This manual is for an old version of Hazelcast Jet, use the latest stable version.

A Job is the unit of work which is executed. A Job is described by a DAG, which describes the computation to be performed, and the inputs and outputs of the computation.

Job is a handle to the execution of a DAG. To create a job, supply the DAG to a previously created JetInstance as shown below:

JetInstance jet = Jet.newJetInstance(); // or Jet.newJetClient();
DAG dag = new DAG();

As hinted in the code example, the job submission API is identical whether you use it from a client machine or directly on an instance of a Jet cluster member. This works because the Job instance is serializable and the client can send it over the network when submitting the job. The same Job instance can be submitted for execution many times.

Job execution is asynchronous. The execute() call returns as soon as the Jet cluster has been contacted and the serialized job is sent to it. The user gets a Future which can be inspected or waited on to find out the outcome of a computation job. It is also cancelable and can send a cancelation command to the Jet cluster.

Note that the Future only signals the status of the job, it does not contain the result of the computation. The DAG explicitly models the storing of results via its sink vertices. Typically the results will be in a Hazelcast map or another structure and have to be accessed by their own API after the job is done.

Deploying the Resources

If the Jet cluster has not been started with all the job's computation code already on the classpath, you have to deploy the code together with the Job instance:

JobConfig config = new JobConfig();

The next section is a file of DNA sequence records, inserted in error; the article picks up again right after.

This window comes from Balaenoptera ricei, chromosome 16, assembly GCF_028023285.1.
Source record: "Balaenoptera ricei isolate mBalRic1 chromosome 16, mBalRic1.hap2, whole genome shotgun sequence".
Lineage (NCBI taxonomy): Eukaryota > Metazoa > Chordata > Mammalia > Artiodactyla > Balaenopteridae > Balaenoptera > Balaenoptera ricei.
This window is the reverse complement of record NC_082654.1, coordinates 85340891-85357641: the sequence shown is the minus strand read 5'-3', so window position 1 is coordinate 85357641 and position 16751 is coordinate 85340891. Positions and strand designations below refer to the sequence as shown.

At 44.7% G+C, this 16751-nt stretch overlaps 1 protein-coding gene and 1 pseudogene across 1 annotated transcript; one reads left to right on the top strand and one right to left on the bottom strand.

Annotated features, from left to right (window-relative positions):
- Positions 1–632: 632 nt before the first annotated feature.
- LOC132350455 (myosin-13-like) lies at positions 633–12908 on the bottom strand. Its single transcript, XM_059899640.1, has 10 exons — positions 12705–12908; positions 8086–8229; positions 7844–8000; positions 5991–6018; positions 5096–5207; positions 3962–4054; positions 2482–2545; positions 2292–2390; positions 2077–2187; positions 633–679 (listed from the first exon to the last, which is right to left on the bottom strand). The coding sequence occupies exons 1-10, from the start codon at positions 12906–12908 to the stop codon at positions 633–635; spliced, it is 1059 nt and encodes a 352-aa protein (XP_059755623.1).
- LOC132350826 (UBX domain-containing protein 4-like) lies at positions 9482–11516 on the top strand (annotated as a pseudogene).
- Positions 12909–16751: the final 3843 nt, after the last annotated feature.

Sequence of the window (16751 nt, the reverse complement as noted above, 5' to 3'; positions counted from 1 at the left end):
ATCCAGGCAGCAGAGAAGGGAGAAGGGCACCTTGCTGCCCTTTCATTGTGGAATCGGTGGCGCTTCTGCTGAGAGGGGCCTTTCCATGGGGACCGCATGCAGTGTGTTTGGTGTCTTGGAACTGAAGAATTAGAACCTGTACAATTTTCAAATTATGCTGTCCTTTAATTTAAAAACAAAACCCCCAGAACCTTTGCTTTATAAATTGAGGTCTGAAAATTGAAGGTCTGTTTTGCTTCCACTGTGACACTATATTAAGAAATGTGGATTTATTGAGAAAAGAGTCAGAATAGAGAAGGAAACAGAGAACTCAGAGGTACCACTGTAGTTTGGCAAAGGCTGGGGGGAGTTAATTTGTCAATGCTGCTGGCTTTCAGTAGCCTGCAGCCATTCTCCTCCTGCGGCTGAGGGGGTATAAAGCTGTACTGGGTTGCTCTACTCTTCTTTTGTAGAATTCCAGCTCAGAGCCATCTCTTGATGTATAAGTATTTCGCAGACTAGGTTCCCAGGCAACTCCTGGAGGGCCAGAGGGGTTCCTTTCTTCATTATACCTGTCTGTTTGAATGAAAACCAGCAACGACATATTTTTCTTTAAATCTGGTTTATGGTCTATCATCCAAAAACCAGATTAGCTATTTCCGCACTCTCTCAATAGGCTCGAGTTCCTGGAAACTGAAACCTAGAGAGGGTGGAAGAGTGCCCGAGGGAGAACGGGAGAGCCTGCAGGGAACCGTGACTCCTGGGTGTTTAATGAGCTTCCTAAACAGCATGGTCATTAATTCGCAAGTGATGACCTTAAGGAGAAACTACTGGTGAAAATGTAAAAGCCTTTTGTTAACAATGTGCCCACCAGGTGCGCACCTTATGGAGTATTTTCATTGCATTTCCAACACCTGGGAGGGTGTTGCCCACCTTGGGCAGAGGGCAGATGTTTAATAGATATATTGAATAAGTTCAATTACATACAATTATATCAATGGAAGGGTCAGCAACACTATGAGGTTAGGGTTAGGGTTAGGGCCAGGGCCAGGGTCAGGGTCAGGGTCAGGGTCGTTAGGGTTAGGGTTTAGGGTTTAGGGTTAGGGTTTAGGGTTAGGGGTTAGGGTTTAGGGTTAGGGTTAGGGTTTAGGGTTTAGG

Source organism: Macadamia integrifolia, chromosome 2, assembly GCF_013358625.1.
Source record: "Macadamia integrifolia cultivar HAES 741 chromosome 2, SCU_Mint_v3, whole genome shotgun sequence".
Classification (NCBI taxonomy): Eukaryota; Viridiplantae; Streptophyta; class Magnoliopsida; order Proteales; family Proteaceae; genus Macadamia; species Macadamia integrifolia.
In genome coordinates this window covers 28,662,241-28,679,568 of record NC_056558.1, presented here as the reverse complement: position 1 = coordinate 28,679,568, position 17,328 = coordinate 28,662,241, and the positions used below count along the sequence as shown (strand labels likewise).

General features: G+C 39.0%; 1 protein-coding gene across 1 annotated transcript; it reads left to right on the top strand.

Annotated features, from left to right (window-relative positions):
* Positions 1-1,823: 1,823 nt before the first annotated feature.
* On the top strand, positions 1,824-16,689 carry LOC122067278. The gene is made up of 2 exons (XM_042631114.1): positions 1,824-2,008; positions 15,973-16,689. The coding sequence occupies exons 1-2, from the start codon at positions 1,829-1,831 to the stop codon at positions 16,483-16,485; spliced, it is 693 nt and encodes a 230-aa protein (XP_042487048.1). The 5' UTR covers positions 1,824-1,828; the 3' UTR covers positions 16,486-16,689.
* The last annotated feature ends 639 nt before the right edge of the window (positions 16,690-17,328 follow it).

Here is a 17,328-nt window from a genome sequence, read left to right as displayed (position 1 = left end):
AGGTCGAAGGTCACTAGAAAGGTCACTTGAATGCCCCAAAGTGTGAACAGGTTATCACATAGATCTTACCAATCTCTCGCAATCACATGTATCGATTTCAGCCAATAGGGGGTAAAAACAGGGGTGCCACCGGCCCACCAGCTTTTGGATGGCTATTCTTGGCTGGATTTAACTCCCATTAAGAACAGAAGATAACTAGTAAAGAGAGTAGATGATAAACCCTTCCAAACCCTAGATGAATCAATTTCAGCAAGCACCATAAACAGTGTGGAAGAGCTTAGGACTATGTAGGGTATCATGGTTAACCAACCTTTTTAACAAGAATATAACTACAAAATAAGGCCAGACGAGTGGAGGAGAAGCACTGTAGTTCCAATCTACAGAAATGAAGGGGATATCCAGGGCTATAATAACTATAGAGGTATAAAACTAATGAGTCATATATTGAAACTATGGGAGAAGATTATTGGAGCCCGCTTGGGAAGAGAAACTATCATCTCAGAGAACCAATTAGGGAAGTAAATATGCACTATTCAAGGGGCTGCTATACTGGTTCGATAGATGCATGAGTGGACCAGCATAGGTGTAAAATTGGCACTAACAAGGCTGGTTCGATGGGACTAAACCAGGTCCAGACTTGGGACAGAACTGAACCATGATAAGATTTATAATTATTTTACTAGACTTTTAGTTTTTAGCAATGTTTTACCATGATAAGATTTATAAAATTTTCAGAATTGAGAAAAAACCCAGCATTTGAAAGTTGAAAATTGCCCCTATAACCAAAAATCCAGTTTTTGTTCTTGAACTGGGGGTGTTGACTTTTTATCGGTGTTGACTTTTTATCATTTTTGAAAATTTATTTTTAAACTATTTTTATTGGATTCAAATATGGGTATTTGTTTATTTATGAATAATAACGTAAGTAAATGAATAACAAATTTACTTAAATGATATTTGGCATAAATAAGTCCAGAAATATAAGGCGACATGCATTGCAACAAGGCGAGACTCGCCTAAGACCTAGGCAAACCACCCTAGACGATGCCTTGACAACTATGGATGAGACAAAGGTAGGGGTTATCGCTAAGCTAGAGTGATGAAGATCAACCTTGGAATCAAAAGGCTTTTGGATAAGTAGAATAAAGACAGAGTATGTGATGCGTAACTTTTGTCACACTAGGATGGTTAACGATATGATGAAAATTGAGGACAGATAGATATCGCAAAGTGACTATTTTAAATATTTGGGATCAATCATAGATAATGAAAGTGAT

jet.newJob(dag, config).execute().get();

When reading and writing data to the underlying Hazelcast IMDG instance, keep in mind that the deployed code is available only within the scope of the executing Jet job.

Creating and Initializing Jobs

These are the steps taken to create and initialize a Jet job:

  1. The user builds the DAG and submits it to the local Jet client instance.
  2. The client instance serializes the DAG and sends it to a member of the Jet cluster. This member becomes the coordinator for this Jet job.
  3. The coordinator deserializes the DAG and builds an execution plan for each member.
  4. The coordinator serializes the execution plans and distributes each to its target member.
  5. Each member acts upon its execution plan by creating all the needed tasklets, concurrent queues, network senders/receivers, etc.
  6. The coordinator sends the signal to all members to start job execution.

The most visible consequence of the above process is the ProcessorMetaSupplier type: one must be provided for each Vertex. In Step 3, the coordinator deserializes the meta-supplier as a constituent of the DAG and asks it to create ProcessorSupplier instances which go into the execution plans. A separate instance of ProcessorSupplier is created specifically for each member's plan. In Step 4, the coordinator serializes these and sends each to its member. In Step 5 each member deserializes its ProcessorSupplier and asks it to create as many Processor instances as configured by the vertex's localParallelism property.

This process is so involved because each Processor instance may need to be differently configured. This is especially relevant for processors driving a source vertex: typically each one will emit only a slice of the total data stream, as appropriate to the partitions it is in charge of.


This type is designed to be implemented by the user, but the Processors utility class provides implementations covering most cases. You may need custom meta-suppliers primarily to implement a custom data source or sink. Instances of this type are serialized and transferred as a part of each Vertex instance in a DAG. The coordinator member deserializes it to retrieve ProcessorSuppliers. Before being asked for ProcessorSuppliers, the meta-supplier is given access to the Hazelcast instance so it can find out the parameters of the cluster the job will run on. Most typically, the meta-supplier in the source vertex will use the cluster size to control the assignment of data partitions to each member.


Usually this type will be custom-implemented in the same cases where its meta-supplier is custom-implemented and complete the logic of a distributed data source's partition assignment. It supplies instances of Processor ready to start executing the vertex's logic.

Please see the Implementing Custom Sources and Sinks section for more guidance on how these interfaces can be implemented.